Somalia: Nun forgave Muslim killers as she lay dying
19 Sep 2006
Sister Leonella, a nun who devoted her life to helping the sick in volatile regions of Africa, used to joke that there was a bullet with her name engraved on it in Somalia. When the bullet came, she used her last breaths to forgive those responsible.
"I forgive, I forgive," she whispered in her native Italian just before she died, the Rev. Malaga Wesson told The Associated Press at the nun's memorial mass in the Kenyan capital, Nairobi, today.
Sister Leone's execution-style murder over the weekend has raised concerns that she and other foreigners who have been killed in Somalia recently are victims of growing Islamic radicalism in the country.
Her killing was not a random attack and could have been sparked by remarks by Pope Benedict XVI about Muslims that have sparked angry reaction from Muslims around the world, added Willy Huber, regional head of the Austrian-funded hospital where Sister Leonella worked.
The killing has once again turned the spotlight on the lawless Horn of Africa nation where a powerful, radical Islamic group, accused of having ties to al Qaida, have all but wrested control of the country from the weak and factional Somali government.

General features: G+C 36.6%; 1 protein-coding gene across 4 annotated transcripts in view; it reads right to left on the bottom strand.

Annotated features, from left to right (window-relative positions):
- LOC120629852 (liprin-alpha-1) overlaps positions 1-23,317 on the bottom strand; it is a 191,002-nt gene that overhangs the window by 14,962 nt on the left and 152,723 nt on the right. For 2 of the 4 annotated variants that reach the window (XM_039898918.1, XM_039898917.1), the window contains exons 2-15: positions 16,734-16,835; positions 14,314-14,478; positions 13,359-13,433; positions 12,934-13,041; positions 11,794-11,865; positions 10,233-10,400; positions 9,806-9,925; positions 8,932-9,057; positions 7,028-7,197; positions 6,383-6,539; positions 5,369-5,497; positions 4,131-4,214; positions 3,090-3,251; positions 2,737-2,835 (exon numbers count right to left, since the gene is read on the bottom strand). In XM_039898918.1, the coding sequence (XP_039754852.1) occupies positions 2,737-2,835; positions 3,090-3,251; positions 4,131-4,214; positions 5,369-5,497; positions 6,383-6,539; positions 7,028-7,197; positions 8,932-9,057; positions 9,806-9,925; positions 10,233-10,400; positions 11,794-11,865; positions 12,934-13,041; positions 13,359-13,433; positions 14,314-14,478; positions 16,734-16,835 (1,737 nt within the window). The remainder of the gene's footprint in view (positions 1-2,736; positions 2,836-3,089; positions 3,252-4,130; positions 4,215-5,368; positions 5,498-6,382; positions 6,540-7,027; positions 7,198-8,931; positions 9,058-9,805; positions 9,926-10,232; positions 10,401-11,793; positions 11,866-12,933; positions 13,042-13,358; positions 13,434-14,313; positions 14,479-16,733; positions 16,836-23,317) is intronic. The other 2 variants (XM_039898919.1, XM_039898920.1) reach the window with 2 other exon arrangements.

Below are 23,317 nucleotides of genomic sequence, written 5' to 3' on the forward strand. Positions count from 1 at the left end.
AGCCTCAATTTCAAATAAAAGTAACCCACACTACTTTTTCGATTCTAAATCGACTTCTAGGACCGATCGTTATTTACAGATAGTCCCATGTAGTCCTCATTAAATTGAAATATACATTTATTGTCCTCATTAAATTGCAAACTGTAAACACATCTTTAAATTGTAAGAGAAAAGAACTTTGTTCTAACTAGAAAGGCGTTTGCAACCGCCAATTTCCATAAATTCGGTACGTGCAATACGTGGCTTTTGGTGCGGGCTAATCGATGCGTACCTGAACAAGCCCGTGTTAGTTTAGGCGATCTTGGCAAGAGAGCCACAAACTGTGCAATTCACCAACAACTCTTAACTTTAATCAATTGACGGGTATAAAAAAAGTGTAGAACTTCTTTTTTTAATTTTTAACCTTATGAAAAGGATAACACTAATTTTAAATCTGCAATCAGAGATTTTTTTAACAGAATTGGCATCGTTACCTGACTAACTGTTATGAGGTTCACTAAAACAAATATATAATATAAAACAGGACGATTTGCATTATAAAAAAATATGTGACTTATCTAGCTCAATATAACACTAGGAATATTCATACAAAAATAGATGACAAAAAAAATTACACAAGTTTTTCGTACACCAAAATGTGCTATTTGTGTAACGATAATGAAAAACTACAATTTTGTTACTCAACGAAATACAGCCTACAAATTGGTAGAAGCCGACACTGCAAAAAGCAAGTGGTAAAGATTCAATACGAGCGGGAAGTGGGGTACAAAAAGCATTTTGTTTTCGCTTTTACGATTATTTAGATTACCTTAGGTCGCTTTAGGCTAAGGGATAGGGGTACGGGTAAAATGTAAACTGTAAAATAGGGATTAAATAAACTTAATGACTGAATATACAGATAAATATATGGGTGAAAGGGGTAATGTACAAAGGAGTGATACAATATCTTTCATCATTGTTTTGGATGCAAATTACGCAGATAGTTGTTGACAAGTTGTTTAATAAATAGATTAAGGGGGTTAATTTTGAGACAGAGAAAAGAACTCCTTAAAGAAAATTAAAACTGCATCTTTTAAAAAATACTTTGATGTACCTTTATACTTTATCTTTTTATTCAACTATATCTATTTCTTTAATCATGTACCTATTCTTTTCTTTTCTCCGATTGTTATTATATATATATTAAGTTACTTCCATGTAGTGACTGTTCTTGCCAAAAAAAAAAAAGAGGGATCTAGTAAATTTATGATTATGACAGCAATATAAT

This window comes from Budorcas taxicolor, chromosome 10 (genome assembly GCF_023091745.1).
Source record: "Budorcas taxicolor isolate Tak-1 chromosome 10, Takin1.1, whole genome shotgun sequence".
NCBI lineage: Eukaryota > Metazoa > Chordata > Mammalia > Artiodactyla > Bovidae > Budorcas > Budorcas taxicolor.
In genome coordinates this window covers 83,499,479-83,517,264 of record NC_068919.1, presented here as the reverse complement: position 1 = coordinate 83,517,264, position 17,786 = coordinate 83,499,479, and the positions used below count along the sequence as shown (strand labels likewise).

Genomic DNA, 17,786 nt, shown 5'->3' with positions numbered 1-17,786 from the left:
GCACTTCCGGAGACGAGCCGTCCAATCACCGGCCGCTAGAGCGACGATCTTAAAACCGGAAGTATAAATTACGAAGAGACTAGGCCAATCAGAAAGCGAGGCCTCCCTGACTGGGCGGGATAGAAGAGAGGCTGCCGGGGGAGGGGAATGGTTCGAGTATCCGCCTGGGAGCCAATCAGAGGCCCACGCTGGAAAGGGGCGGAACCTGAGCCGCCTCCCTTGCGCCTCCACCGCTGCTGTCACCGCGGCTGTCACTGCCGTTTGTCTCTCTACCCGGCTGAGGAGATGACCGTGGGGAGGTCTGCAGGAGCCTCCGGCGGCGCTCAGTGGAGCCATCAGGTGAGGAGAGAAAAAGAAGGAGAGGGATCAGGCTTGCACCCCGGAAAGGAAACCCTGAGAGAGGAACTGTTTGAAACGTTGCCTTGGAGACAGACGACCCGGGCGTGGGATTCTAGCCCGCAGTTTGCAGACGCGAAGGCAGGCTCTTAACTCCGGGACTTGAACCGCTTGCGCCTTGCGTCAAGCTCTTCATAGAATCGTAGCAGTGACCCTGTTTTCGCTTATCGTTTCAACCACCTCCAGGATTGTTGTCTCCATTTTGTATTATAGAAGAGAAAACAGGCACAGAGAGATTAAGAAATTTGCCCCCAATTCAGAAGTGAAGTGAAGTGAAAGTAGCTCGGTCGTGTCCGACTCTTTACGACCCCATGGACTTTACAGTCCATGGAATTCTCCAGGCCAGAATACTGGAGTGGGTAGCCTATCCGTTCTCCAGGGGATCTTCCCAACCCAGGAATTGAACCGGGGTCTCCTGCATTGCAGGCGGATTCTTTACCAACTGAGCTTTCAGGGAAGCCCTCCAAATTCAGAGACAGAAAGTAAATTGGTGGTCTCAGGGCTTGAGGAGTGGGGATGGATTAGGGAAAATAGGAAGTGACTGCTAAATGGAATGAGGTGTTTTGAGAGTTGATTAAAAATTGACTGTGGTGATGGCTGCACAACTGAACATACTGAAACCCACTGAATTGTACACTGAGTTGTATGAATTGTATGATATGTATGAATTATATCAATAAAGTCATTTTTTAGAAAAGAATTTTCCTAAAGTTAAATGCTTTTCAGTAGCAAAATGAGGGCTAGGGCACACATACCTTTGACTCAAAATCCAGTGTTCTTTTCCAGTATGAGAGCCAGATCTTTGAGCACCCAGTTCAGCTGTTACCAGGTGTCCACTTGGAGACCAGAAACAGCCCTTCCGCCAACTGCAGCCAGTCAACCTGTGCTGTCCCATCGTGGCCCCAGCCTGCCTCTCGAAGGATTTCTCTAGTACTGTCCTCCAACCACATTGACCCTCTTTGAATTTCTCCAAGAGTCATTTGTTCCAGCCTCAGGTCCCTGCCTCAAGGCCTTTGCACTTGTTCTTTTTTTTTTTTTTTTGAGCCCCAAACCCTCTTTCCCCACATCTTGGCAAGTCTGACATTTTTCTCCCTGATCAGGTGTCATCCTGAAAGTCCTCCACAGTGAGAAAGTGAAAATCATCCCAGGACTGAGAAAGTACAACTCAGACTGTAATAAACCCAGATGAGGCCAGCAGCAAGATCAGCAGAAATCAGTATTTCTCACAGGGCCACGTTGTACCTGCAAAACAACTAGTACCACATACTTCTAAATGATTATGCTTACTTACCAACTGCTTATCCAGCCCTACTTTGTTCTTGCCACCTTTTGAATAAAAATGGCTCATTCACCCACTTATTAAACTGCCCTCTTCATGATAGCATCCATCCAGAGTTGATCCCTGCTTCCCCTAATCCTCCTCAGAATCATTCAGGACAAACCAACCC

Sister Leonella, whose birth name was Rosa Sgorbati, had lived and worked in Kenya and Somalia for 38 years, her family said.
She was shot as she left the Austrian-run S.O.S. hospital on Sunday. Her bodyguard also was slain. The two had been walking the 30 feet from the Mogadishu hospital to the sister's home, where three other nuns were waiting to have lunch with her.
"She had no chance," Huber added. "It was like an execution."
Sister Leonella was aware of the dangers in Somalia and used to joke that there was a bullet with her name engraved on it.
"But this never deterred her or discouraged her," said Wesonga, who is secretary of the archdiocese of Nairobi.
In Mogadishu, Halima Hassan said Sister Leonella was a "kind person who loved mothers and children. We have lost a great person".
She added she hoped the killing would not lead to curtailed aid to Somalia. 9/19/2006